Kansas City tax advisor runs out of tax miracles at appeals court

August 17th, 2011 by Joe Kristan

There are no tax miracles.
Sure, lots of folks say there are, if you just hire them, or buy their book. There are always clients for those who promise a painless end to tax woes, and there’s always an audience that wants to hear that their old tax pros are just incompetents or wimps who are afraid to take on The Man.
A case decided by the Eighth Circuit Court of Appeals holds a lesson for these folks. The Eighth Circuit upheld an injunction against a host of tax plans promoted by former Coopers & Lybrand and Grant Thornton attorney A. Blair Stover. These included:
– A setup using a “parallel” C corporation with a November year end to suck all of the income out of an S corporation as “management fees” in December, providing an 11-month deferral of the tax on the income.
– A similar deal where the substance-free management company was owned by an ESOP, thus sheltering the income until it was withdrawn by the owner.
– Still another deal where the “management” C corporation was owned by a Roth IRA.
While these may have seemed attractive at the time, they worked out badly for the clients. From the Appeals Court opinion:

The IRS conducted a lengthy and costly investigation into Stover’s schemes. The district court found that agent Rhonda Kimball spent over three thousand hours (more than one year’s normal work) unraveling transactions for just two of Stover’s clients. It also found that even the most conservative estimate of the tax loss to the government caused by Stover’s schemes was $100 million, and potentially as high as $800 million. Agent Janice Mallon testified that a “reasonable estimation” of the government’s tax loss was $300 million. Apart from those costs, most of Stover’s clients had to pay other professionals to “undo” the structures Stover promoted, organized, and sold. Many had to pay penalties to the government.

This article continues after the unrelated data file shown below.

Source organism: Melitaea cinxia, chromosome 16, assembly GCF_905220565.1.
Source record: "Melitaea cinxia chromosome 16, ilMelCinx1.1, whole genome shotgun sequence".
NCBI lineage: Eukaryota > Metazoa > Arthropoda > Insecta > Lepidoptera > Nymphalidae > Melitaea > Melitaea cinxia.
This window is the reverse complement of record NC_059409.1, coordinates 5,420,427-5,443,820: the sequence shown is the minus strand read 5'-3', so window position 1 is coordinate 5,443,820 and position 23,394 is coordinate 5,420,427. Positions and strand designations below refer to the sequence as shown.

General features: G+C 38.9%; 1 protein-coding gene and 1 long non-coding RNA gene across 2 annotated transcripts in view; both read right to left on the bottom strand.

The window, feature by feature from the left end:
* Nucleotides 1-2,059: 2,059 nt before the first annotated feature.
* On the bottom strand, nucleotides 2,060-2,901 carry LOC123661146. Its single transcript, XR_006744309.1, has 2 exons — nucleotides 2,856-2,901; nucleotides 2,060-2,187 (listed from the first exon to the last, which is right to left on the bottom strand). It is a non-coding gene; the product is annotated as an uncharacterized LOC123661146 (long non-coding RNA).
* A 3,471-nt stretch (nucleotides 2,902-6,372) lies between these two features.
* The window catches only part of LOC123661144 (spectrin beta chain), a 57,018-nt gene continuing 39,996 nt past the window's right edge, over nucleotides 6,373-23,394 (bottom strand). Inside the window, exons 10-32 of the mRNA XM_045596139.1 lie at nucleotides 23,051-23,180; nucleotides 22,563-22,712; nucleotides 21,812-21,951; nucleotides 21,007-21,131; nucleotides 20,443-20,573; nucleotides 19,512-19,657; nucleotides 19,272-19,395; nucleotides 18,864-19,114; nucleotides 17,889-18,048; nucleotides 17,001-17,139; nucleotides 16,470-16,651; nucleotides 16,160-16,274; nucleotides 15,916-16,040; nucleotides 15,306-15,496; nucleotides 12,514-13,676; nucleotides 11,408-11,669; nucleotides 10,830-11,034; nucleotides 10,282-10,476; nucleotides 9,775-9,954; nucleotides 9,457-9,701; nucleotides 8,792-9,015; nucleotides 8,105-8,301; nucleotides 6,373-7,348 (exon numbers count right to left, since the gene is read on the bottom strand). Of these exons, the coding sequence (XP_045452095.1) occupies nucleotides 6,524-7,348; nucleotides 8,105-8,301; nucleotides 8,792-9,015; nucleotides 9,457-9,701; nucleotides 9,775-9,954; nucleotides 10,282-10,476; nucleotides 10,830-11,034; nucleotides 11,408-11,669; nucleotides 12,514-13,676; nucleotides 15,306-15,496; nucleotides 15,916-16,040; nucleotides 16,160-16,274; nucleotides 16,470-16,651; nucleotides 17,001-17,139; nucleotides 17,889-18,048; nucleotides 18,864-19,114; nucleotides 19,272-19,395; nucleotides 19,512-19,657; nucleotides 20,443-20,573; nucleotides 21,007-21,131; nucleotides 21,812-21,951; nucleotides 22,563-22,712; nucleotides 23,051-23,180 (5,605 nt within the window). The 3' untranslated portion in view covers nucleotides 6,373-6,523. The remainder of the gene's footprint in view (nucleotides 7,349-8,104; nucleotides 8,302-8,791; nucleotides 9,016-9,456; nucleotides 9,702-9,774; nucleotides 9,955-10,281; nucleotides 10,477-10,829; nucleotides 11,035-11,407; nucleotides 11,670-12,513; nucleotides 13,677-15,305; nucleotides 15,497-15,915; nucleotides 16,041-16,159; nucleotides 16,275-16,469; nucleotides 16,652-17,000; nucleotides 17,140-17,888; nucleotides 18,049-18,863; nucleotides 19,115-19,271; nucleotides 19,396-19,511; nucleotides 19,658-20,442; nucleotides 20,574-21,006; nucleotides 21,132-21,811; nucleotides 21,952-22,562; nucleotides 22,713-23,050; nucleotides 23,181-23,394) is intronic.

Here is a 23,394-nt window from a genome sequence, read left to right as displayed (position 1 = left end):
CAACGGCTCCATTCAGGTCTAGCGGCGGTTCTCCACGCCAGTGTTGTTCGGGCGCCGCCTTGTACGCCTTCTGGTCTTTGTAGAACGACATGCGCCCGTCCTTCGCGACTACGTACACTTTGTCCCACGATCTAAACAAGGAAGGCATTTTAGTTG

Until things blew up, these taxpayers probably sneered at their wimpy old tax advisors, who weren’t willing to be really creative like Mr. Stover. In the end they had to pay extra to the IRS and to those milquetoast tax people who color inside the lines. One of these cases showed up in the Tax Court just last month. It’s something to keep in mind when you see one of those “pennies on the dollar” TV ads.
Cite: Stover, Case No. 08-6018-CV-SJ-ODS, CA-8, 8/16/2011
Related:
Kansas City attorney gets unwanted review of his tax work
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